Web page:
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In David Gelb’s documentary Wolfgang, about the renowned chef Wolfgang Puck that launches today on Disney+, Puck states a simple but surefire mantra: “You start out with the best product, and then you don’t screw it up.”
Puck took the farm-to-table concept that he inherited from mentor and father figure Raymond Thuilier in Provence and brought it to Los Angeles, where he transformed the menu at Ma Maison into something worthy of its celebrity clientele before becoming an overnight smash in 1982 with Spago in West Hollywood.
That flagship restaurant, perched above the Sunset Strip, became the epitome of Hollywood power dining, where Irving “Swifty” Lazar hosted his famous Oscar parties and getting a reservation was akin to scoring courtside seats at the Fabulous Forum during the Lakers’ showtime years.
The film had its premiere at the Tribeca Festival recently alongside Morgan Neville’s Roadrunner: A Film About Anthony Bourdain, and the two chefs’ personalities could not be more different. If Bourdain was the Sid Vicious of rock star chefs, Puck was the Paul McCartney of his field—a prolific composer of dishes that sang with bold, bright flavors; a people pleaser whose career was remarkably free of scandal. If being a workaholic was his greatest sin, he’s practically a saint.
But as Gelb and his movie point out, he did have his demons. “Wolfgang is somewhat haunted by his childhood,” says the director. “The biggest conflict that he has with himself is he didn’t have a good example set for him when he was a kid. He had this nasty stepfather, so when he had kids, he had difficulty finding himself in the father role. He had to work at it and find his stride there.”
Gelb adds that he “didn’t find a telling scandal but perhaps that’s why this movie works on Disney+.”
One of the film’s more revealing moments was the origin of Puck’s famous smoked salmon pizza, an improvisation he whipped up for Joan Collins when he ran out of bread to make the actress’s favorite dish: brioche and gravlax with dill cream. That exotic concoction, along with other unusual pizza toppings like duck sausage, seeded a food empire that spans the globe. (Is it any coincidence that California Pizza Kitchen was launched in the wake of Spago’s success?)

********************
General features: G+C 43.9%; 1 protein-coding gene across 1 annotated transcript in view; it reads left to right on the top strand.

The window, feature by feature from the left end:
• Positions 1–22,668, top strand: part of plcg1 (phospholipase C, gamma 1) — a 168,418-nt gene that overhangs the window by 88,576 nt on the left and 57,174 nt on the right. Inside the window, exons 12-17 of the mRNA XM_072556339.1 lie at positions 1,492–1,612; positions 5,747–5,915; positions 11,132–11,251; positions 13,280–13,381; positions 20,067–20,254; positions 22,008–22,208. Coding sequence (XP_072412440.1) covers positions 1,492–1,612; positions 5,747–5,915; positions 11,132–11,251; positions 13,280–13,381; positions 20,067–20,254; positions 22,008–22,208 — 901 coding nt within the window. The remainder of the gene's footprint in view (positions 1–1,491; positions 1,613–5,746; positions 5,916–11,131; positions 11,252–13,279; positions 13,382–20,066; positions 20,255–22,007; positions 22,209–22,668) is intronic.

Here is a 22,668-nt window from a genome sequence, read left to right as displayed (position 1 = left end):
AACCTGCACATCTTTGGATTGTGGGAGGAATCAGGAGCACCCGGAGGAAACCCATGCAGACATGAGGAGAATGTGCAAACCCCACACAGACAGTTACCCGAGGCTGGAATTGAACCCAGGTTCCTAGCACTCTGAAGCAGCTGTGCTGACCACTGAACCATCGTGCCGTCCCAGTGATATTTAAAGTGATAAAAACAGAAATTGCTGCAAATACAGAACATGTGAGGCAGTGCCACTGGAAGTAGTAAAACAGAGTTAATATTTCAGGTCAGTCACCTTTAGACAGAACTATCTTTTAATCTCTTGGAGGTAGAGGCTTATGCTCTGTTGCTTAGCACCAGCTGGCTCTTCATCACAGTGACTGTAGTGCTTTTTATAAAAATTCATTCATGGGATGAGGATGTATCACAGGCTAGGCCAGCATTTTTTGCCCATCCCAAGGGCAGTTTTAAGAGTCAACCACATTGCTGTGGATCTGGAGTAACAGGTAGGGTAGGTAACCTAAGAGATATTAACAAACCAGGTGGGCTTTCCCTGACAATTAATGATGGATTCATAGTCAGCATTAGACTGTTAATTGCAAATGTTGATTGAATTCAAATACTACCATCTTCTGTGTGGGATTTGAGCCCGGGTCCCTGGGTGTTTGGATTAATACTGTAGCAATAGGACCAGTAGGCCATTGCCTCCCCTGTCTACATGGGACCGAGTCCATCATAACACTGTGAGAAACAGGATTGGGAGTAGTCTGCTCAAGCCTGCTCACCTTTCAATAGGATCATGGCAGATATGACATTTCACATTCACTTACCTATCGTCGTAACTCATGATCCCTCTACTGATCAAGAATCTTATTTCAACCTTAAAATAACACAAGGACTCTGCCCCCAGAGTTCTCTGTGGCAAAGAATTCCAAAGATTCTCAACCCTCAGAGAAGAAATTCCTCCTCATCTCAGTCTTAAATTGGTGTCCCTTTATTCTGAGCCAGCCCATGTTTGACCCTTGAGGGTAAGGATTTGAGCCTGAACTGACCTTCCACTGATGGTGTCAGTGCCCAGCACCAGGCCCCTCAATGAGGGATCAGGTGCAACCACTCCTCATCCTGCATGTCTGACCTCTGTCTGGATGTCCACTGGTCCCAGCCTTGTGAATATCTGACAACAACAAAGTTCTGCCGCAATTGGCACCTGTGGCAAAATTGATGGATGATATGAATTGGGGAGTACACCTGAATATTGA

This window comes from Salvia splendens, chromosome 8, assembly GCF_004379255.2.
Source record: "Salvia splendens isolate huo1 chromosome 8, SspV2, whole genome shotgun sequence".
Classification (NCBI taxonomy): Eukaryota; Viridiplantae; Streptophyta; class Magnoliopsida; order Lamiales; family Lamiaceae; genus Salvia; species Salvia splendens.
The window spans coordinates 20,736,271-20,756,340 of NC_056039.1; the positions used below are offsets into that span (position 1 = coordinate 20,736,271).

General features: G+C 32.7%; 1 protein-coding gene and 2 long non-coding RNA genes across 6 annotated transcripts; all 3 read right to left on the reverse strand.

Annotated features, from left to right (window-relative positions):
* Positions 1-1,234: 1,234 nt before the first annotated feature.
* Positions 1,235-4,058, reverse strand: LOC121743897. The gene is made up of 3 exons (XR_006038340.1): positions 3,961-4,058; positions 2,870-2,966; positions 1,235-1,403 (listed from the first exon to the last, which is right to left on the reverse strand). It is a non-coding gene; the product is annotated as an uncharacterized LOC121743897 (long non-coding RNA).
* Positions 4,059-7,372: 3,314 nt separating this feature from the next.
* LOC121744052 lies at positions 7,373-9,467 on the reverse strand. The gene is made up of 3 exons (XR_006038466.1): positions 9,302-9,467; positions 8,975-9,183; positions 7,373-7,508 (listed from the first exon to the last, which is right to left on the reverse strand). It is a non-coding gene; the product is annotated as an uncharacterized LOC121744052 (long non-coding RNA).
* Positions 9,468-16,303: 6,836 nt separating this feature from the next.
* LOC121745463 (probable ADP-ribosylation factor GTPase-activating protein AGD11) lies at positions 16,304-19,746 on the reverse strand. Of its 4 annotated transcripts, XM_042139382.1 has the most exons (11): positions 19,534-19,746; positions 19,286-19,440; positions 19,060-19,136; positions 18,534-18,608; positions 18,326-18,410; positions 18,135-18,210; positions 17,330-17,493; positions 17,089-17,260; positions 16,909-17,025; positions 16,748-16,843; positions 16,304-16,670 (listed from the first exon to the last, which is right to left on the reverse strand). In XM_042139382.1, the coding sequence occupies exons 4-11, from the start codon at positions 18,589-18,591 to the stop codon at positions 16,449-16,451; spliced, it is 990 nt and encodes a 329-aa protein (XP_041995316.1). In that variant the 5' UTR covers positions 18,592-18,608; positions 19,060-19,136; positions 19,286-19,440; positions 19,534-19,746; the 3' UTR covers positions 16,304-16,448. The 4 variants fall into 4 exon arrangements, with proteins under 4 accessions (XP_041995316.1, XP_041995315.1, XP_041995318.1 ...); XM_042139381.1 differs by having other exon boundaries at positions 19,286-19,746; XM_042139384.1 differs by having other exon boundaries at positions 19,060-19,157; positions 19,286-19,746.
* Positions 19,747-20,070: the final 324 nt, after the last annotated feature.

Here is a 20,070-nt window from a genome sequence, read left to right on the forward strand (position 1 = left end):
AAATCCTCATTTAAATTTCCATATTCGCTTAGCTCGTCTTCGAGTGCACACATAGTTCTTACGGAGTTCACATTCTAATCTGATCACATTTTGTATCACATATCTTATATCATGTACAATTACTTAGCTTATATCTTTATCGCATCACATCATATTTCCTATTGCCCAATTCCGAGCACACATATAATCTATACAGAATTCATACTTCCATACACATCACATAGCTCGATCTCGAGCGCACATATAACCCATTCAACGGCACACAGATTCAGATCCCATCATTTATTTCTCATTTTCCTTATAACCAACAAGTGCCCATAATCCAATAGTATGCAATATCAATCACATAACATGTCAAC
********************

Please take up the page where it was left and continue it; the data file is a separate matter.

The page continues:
“There’s this concept of, ‘oh, is the chef selling out by opening so many restaurants or launching all these product lines?’” says Gelb. “I don’t think Wolfgang thinks about it that much. Ruth Reichl says something really interesting in the movie where she thinks one of the reasons [Puck] takes every opportunity that he can is because he has this feeling that the Cinderella carriage is going to turn back into a pumpkin and that this whole thing is like a dream. And if he doesn’t seize every opportunity and keep going, that the whole thing could collapse and he’ll be back peeling potatoes. So I think coming from this place of poverty and having to have worked for everything he got, I think he never could break that mentality.”
Reichl is one of several food luminaries who sing Puck’s praises in the film, along with the recently departed Mark Peel, who with then significant other Nancy Silverton helped make Spago a mecca of California Cuisine before launching their own landmark of L.A. fine dining, Campanile. Also interviewed is Barbara Lazaroff, Puck’s ex who helped pioneer the open kitchen concept at Spago and whose contentious divorce from the celebrity chef is nowhere in evidence in Gelb’s film. “I was pleasantly surprised by how warmly they spoke about each other,” says Gelb.
With his production company Supper Club, Gelb is somewhat of a pioneer himself, with such documentaries as Jiri Dreams of Sushi (2011) and the series Chef’s Table elevating foodie entertainment into a fine art with pristine production values, bringing new meaning to the phrase “food porn.”
“I like to call it food romance,” says Gelb. “There’s a story and there’s characters. When Jiro Dreams of Sushi came out, it was really kind of a breakthrough for food film and cinematography. And then Chef’s Table continued that. But now it’s become ubiquitous. All the unscripted food shows are shooting on cinema cameras, often with cinema lenses, and that look has become totally common. My challenge is how do I step up the visuals. I want to put all the cinematic tools to bear. I want to use the best cinematography in a way that best tells the story.”
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